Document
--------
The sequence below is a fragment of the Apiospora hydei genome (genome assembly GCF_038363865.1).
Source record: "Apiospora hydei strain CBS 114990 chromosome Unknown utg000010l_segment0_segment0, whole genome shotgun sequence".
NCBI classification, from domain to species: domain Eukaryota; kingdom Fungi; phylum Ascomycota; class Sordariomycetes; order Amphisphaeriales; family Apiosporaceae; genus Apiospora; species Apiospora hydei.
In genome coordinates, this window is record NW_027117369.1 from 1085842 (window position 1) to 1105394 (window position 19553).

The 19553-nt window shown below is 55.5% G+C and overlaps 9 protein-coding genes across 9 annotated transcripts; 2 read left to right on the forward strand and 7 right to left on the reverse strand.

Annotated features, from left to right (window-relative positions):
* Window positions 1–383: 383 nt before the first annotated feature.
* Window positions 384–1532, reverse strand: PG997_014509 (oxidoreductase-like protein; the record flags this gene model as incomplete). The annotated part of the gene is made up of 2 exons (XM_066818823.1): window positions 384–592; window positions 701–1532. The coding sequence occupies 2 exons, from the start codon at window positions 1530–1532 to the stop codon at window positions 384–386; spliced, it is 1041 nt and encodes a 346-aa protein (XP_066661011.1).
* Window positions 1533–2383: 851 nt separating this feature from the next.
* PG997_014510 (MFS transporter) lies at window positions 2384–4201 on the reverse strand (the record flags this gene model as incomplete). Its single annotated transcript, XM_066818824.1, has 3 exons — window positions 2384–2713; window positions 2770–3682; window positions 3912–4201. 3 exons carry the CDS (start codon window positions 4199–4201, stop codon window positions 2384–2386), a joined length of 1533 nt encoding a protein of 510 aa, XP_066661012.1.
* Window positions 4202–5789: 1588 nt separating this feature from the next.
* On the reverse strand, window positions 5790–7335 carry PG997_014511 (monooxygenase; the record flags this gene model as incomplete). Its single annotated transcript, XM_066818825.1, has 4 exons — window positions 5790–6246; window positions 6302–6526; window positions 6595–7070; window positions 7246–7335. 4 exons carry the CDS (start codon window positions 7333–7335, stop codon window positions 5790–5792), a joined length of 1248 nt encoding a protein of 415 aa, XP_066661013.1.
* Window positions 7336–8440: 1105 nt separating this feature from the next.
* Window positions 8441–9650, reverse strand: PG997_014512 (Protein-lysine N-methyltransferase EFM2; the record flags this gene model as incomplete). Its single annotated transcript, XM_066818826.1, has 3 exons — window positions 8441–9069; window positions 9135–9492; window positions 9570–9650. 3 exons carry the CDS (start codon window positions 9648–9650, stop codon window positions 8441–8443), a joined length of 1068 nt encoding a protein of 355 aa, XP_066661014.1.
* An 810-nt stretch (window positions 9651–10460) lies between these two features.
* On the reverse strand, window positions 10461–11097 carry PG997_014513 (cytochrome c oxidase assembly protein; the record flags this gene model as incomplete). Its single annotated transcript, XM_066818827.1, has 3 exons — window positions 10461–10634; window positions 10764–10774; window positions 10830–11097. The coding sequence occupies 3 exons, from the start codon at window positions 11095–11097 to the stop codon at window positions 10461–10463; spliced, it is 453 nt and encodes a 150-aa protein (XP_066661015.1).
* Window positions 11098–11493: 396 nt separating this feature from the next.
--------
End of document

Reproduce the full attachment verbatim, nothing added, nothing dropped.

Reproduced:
The sequence below is a fragment of the Apiospora hydei genome (genome assembly GCF_038363865.1).
Source record: "Apiospora hydei strain CBS 114990 chromosome Unknown utg000010l_segment0_segment0, whole genome shotgun sequence".
NCBI classification, from domain to species: domain Eukaryota; kingdom Fungi; phylum Ascomycota; class Sordariomycetes; order Amphisphaeriales; family Apiosporaceae; genus Apiospora; species Apiospora hydei.
In genome coordinates, this window is record NW_027117369.1 from 1085842 (window position 1) to 1105394 (window position 19553).

The 19553-nt window shown below is 55.5% G+C and overlaps 9 protein-coding genes across 9 annotated transcripts; 2 read left to right on the forward strand and 7 right to left on the reverse strand.

Annotated features, from left to right (window-relative positions):
* Window positions 1–383: 383 nt before the first annotated feature.
* Window positions 384–1532, reverse strand: PG997_014509 (oxidoreductase-like protein; the record flags this gene model as incomplete). The annotated part of the gene is made up of 2 exons (XM_066818823.1): window positions 384–592; window positions 701–1532. The coding sequence occupies 2 exons, from the start codon at window positions 1530–1532 to the stop codon at window positions 384–386; spliced, it is 1041 nt and encodes a 346-aa protein (XP_066661011.1).
* Window positions 1533–2383: 851 nt separating this feature from the next.
* PG997_014510 (MFS transporter) lies at window positions 2384–4201 on the reverse strand (the record flags this gene model as incomplete). Its single annotated transcript, XM_066818824.1, has 3 exons — window positions 2384–2713; window positions 2770–3682; window positions 3912–4201. 3 exons carry the CDS (start codon window positions 4199–4201, stop codon window positions 2384–2386), a joined length of 1533 nt encoding a protein of 510 aa, XP_066661012.1.
* Window positions 4202–5789: 1588 nt separating this feature from the next.
* On the reverse strand, window positions 5790–7335 carry PG997_014511 (monooxygenase; the record flags this gene model as incomplete). Its single annotated transcript, XM_066818825.1, has 4 exons — window positions 5790–6246; window positions 6302–6526; window positions 6595–7070; window positions 7246–7335. 4 exons carry the CDS (start codon window positions 7333–7335, stop codon window positions 5790–5792), a joined length of 1248 nt encoding a protein of 415 aa, XP_066661013.1.
* Window positions 7336–8440: 1105 nt separating this feature from the next.
* Window positions 8441–9650, reverse strand: PG997_014512 (Protein-lysine N-methyltransferase EFM2; the record flags this gene model as incomplete). Its single annotated transcript, XM_066818826.1, has 3 exons — window positions 8441–9069; window positions 9135–9492; window positions 9570–9650. 3 exons carry the CDS (start codon window positions 9648–9650, stop codon window positions 8441–8443), a joined length of 1068 nt encoding a protein of 355 aa, XP_066661014.1.
* An 810-nt stretch (window positions 9651–10460) lies between these two features.
* On the reverse strand, window positions 10461–11097 carry PG997_014513 (cytochrome c oxidase assembly protein; the record flags this gene model as incomplete). Its single annotated transcript, XM_066818827.1, has 3 exons — window positions 10461–10634; window positions 10764–10774; window positions 10830–11097. The coding sequence occupies 3 exons, from the start codon at window positions 11095–11097 to the stop codon at window positions 10461–10463; spliced, it is 453 nt and encodes a 150-aa protein (XP_066661015.1).
* Window positions 11098–11493: 396 nt separating this feature from the next.